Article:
Thursday, March 16, 2017

CR2016: On to Purcell Mountain Lodge

Joan and I awakened early for our helicopter flight to Purcell Mountain Lodge. First, because we had been told to be at the Golden airport by 7:15. Second, the hotel was hosting a full busload of Chinese tourists, and we needed to get to the breakfast buffet before it was gone.

After parking at the airport we turned over our keys to the staff, in case the autos in the fenced lot needed to be reshuffled while we were away. We and our baggage were weighed. There is a theoretical weight limit of baggage per passenger, but in practice, if the whole load doesn't breach the helicopter's capacity Alpine Helicopters doesn't bother to weigh individual bags. Joan and I spent time the night before reorganizing our luggage to meet the requirement anyway, and we left unnecessary stuff in the car trunk.

Bear spray must be separate and must travel in the external luggage box.
It would take three round trips to ferry all the guests, staff, and supplies to the lodge.
About a 15 minute flight.
Soon after takeoff Joan introduced Margie and Rita to a fellow passenger.
The route took us over the Kicking Horse Resort, just outside Golden.
The chopper was climbing steadily to get over the first mountain range.
Higher ... higher ...
Over the top.
The pad at Purcell Mountain Lodge requires a precise landing at 2200 meters, or 7200 feet.
Snacks and lunch fixings were available, and our first guided hike began at 11:00. There were plenty of trails around the lodge,
and our guides Sarah and Kristin started us heading north and west through the meadowland, where we encountered both flowers and hummingbirds. (Given that our cook was Grace and the lodge manager Cherise, it was an all-female staff for this rotation.) The Selkirk mountains dominated the western horizon.
The tallest one, towards the right, is Mount Sir Donald
A closeup of those mountains.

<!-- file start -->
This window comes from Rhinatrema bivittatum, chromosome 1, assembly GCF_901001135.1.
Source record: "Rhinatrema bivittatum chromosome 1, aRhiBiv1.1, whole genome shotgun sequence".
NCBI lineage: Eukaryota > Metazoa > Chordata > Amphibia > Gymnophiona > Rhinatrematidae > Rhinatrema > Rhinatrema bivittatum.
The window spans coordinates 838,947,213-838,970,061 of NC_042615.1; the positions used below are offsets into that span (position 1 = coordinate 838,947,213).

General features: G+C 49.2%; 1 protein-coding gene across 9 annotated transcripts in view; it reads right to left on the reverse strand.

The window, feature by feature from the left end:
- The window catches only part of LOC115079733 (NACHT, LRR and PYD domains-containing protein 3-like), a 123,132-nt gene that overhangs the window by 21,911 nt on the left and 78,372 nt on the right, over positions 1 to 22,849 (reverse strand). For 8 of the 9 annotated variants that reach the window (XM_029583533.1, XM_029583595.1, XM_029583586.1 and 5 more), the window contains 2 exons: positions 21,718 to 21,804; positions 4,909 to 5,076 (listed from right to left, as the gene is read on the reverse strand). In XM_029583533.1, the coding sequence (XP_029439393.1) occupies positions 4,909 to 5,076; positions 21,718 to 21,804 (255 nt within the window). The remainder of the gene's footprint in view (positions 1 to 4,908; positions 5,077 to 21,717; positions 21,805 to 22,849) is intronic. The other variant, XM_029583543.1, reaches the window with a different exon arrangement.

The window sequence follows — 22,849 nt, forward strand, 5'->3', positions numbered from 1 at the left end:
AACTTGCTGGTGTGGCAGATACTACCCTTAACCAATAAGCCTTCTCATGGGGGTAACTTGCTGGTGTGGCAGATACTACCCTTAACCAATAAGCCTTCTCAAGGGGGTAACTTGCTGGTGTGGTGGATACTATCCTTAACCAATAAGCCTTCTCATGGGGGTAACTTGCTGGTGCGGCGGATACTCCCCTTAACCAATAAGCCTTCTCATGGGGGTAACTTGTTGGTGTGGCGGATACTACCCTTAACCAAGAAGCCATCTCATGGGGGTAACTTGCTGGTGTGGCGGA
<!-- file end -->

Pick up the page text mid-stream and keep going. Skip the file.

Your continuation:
The brown smudge on the right side of Sir Donald (the tallest peak) and the glacier beneath was a major rockfall from just one week ago, reported to Parks Canada by Sarah.

Our group turned to the south. Looking to my left, I took this photo of the main lodge (right) and auxiliary building.
This photo zooms in on a section of the Selkirks with a tongue of the Illecillewaet Glacier (top) and a waterfall (bottom.)
Our guides then took us down the west side of the meadowlands towards the "Kneegrinder."  Sarah acquainted us with the term "lava tree," implying its function, "lavatory."

We stopped on top of the Grinder for our lunch break.
Afterwards our group continued on, skirting the National Park boundary.
We soon encountered a ptarmigan.
And one of its youngsters.
Still sporting some down.
This panorama encompasses most of our hike. The bright spot in the center is the lodge roof.
The bright streaks are created by the camera's stitching function.
We returned to the lodge to settle into our rooms and clean up. At Purcell each room has its own vanity and sink, and across the hall are three private shower rooms and three private water closets, with the lights on timers that the user sets. For a back country lodge this was very posh.

At the beginning of August sunset is still very late.
Tomorrow Sarah and Kristin will take us, huffing and puffing, to the top of Copperstain Mountain.